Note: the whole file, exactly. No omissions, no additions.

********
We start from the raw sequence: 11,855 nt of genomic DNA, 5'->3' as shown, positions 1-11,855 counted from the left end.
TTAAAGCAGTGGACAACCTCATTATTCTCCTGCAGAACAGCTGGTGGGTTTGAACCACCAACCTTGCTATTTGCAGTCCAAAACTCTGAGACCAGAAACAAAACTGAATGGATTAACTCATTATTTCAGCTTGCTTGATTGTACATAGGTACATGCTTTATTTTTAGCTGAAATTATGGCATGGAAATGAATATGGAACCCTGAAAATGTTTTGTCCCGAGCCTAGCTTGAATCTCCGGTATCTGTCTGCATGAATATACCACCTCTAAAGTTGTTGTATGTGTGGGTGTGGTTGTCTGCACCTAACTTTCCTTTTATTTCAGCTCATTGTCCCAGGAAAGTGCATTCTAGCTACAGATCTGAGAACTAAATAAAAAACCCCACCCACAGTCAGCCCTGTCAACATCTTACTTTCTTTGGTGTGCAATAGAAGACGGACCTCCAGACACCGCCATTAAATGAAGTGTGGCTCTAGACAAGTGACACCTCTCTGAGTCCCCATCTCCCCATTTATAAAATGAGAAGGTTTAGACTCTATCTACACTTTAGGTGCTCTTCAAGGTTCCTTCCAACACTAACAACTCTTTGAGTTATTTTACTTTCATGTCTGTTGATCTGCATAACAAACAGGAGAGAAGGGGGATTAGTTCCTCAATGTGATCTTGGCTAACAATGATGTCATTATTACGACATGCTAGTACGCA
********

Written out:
We start from the raw sequence: 11,855 nt of genomic DNA, 5'->3' as shown, positions 1-11,855 counted from the left end.
TTAAAGCAGTGGACAACCTCATTATTCTCCTGCAGAACAGCTGGTGGGTTTGAACCACCAACCTTGCTATTTGCAGTCCAAAACTCTGAGACCAGAAACAAAACTGAATGGATTAACTCATTATTTCAGCTTGCTTGATTGTACATAGGTACATGCTTTATTTTTAGCTGAAATTATGGCATGGAAATGAATATGGAACCCTGAAAATGTTTTGTCCCGAGCCTAGCTTGAATCTCCGGTATCTGTCTGCATGAATATACCACCTCTAAAGTTGTTGTATGTGTGGGTGTGGTTGTCTGCACCTAACTTTCCTTTTATTTCAGCTCATTGTCCCAGGAAAGTGCATTCTAGCTACAGATCTGAGAACTAAATAAAAAACCCCACCCACAGTCAGCCCTGTCAACATCTTACTTTCTTTGGTGTGCAATAGAAGACGGACCTCCAGACACCGCCATTAAATGAAGTGTGGCTCTAGACAAGTGACACCTCTCTGAGTCCCCATCTCCCCATTTATAAAATGAGAAGGTTTAGACTCTATCTACACTTTAGGTGCTCTTCAAGGTTCCTTCCAACACTAACAACTCTTTGAGTTATTTTACTTTCATGTCTGTTGATCTGCATAACAAACAGGAGAGAAGGGGGATTAGTTCCTCAATGTGATCTTGGCTAACAATGATGTCATTATTACGACATGCTAGTACGCA